• Dissolve adhesions—Adhesions and excess scarring after injury can limit movement and functioning.  This can cause muscle tightness and compensations that, in turn, cause further pain and dysfunction. This scar tissue glues itself to nearby muscles, tendons,  ligaments, and other tissues - greatly limiting one's range of motion.  Once these adhesions are released, the range of motion returns to a healthy normal, and movement becomes much more natural and free.  The process is rather surprisingly pain-free, and the effectiveness often catches clients by surprise! 
  • Strengthening—this can be helpful with enhancing performance, but it is most helpful to patients who have had an injury and have been unable to use certain muscles in their body due to the injury. When this happens, the muscle will begin to deteriorate over time and orthopedic massage can help strengthen those muscles again. As you can see, there are many benefits to receiving an orthopedic massage. Whether you are looking for enhanced performance or are seeking to recover from a soft-tissue injury, you can achieve this with orthopedic massage. Start enjoying these benefits by finding an orthopedic massage therapist near you and scheduling an appointment today!  If you are not within driving distance of our office, you can find a certified orthopedic massage therapist here.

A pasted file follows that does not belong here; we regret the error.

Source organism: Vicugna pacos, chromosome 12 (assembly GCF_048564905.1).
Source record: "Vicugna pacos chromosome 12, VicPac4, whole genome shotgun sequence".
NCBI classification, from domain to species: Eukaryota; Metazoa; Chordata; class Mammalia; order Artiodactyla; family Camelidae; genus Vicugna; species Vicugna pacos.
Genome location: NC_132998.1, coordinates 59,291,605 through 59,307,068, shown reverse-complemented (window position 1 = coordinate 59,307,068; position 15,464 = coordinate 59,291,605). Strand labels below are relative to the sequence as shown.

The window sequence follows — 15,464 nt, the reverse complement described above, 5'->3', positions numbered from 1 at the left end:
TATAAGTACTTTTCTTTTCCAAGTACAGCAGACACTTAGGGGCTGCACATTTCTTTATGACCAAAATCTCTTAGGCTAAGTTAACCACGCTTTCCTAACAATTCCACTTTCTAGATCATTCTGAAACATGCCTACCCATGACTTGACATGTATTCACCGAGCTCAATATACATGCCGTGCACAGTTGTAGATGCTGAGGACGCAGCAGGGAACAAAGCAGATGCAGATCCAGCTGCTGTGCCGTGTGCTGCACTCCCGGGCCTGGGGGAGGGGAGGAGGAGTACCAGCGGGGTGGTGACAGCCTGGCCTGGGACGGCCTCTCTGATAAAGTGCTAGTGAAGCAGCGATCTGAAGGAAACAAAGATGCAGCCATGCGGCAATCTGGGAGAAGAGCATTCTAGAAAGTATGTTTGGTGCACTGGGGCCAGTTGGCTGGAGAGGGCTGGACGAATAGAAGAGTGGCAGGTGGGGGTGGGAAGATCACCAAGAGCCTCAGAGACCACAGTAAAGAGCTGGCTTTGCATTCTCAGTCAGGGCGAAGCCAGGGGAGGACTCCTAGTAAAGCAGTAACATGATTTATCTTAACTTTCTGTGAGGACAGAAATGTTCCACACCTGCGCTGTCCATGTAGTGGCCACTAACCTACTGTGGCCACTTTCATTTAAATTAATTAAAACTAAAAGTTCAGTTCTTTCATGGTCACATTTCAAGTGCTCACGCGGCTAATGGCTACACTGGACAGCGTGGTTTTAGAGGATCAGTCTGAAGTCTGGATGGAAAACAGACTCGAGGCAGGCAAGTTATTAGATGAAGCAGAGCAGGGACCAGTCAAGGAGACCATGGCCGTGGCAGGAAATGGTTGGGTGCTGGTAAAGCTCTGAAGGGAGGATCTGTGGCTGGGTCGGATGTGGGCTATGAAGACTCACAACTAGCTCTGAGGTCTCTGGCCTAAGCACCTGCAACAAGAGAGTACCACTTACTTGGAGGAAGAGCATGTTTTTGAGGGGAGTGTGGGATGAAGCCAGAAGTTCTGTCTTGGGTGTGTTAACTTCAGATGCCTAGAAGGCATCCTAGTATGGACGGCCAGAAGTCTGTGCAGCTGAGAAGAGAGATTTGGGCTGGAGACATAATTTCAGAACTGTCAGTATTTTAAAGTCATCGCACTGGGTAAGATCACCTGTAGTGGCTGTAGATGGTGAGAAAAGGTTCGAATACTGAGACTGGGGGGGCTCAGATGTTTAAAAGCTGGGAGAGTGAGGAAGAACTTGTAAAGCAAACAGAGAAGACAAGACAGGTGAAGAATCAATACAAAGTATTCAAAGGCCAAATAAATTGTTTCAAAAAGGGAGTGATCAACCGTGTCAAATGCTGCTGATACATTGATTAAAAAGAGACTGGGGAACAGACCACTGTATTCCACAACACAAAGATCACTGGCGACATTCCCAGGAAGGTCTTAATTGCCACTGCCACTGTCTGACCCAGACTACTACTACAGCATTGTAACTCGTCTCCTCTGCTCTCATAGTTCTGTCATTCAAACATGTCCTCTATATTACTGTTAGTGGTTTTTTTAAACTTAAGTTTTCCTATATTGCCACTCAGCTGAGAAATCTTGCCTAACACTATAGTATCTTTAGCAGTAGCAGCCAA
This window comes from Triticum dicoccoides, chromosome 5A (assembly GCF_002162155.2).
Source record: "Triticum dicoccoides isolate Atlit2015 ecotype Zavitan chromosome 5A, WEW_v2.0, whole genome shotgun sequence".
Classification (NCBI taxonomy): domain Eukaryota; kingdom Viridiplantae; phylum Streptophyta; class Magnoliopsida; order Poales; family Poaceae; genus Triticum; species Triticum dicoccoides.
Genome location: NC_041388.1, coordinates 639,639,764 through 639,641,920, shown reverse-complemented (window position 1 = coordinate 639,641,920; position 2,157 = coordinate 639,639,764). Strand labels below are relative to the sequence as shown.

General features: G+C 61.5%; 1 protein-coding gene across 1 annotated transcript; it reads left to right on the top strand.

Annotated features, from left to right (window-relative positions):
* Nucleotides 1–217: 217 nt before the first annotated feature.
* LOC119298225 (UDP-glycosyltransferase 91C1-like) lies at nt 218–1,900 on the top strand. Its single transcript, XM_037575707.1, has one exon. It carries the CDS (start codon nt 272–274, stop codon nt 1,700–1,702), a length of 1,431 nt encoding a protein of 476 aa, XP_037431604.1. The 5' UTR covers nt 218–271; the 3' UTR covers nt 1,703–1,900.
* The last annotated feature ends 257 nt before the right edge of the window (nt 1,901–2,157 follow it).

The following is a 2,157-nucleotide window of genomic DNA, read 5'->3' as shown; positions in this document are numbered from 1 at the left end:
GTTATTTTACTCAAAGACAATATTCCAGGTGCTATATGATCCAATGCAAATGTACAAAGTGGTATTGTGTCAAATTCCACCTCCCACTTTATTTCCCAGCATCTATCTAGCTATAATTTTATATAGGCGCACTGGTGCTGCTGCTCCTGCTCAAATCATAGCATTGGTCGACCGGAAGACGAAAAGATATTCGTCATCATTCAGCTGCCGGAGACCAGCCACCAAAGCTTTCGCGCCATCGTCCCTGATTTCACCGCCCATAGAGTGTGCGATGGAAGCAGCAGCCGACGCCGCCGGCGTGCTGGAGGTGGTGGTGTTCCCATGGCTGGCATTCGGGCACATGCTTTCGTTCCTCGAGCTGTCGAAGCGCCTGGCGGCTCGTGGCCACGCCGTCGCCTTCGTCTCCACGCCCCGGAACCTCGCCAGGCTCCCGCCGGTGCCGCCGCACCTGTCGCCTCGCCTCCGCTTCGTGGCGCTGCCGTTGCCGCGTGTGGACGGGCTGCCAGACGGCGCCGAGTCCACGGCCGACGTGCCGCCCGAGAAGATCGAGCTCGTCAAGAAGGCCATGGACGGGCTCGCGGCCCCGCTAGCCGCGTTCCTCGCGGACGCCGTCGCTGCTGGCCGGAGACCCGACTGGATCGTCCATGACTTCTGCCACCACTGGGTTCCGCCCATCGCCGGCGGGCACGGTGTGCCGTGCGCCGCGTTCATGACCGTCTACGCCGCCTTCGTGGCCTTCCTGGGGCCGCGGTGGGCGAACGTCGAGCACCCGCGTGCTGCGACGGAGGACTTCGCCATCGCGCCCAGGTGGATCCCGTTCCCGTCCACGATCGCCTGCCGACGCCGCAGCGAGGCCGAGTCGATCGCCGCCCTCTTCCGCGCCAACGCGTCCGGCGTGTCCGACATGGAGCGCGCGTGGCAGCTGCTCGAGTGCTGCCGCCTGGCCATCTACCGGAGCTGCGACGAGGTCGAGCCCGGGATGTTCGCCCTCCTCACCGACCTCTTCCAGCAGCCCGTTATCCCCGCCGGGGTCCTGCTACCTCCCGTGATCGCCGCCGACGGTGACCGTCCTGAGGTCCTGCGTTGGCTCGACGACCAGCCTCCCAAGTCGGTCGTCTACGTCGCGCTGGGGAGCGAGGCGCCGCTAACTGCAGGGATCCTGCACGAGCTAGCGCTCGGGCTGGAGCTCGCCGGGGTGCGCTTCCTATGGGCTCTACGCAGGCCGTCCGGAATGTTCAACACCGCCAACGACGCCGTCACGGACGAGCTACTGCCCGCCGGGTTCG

Analgesics/Antipyretics

Tylenol (Acetaminophen)

Consider medications containing the active ingredient, paracetomol (also known as acetaminophen).  Acetaminophen, commonly referred to as the brand name Tylenol (used by more than 200 million Americans a year), is not as safe as we all might think.  Acetaminophen can be highly toxic. The use of Tylenol instead of aspirin to treat fevers in infants has greatly reduced the occurrence of Reye's syndrome, an often fatal form of liver failure.  Ironically, however, taking too much Tylenol (an overdose) can also cause liver failure.  At Parkland Memorial Hospital (where President Kennedy died) in Dallas, acetaminophen is for example the #1 cause of acute liver failure.  The drug accounts for 100,000 calls to poison control centers, 56,000 emergency room visits, 26,000 hospitalizations, and 450 deaths annually.  Back to the top

Unsafe At Any Dose?

The FDA approved acetaminophen in 1951. The fact that an accidental overdose of acetaminophen can result in liver toxicity, liver failure, and even death has been known for some time.

Consumers may not be aware that acetaminophen is an ingredient in nearly 200 medications both over-the-counter (such as Excedrin, Midol, NyQuil, and Sudafed) and prescription (such as Vicodin), as well as many over-the-counter combination products, so they may unknowingly exceed the recommended maximum dose if they take more than one acetaminophen product without knowing that both contain acetaminophen. Most cases of liver damage occur in people who have taken at least 10-15 grams—more than twice the recommended dose. Many of the emergency room visits and deaths linked to acetaminophen poisoning are due to accidental or intentional overdoses (for example, suicide attempts). People who use over-the-counter medications should read labels carefully and look for the ingredient acetaminophen in analgesics, preparations for headaches, cold and allergy medications, sleep aids, preparations for osteoarthritis, and other products.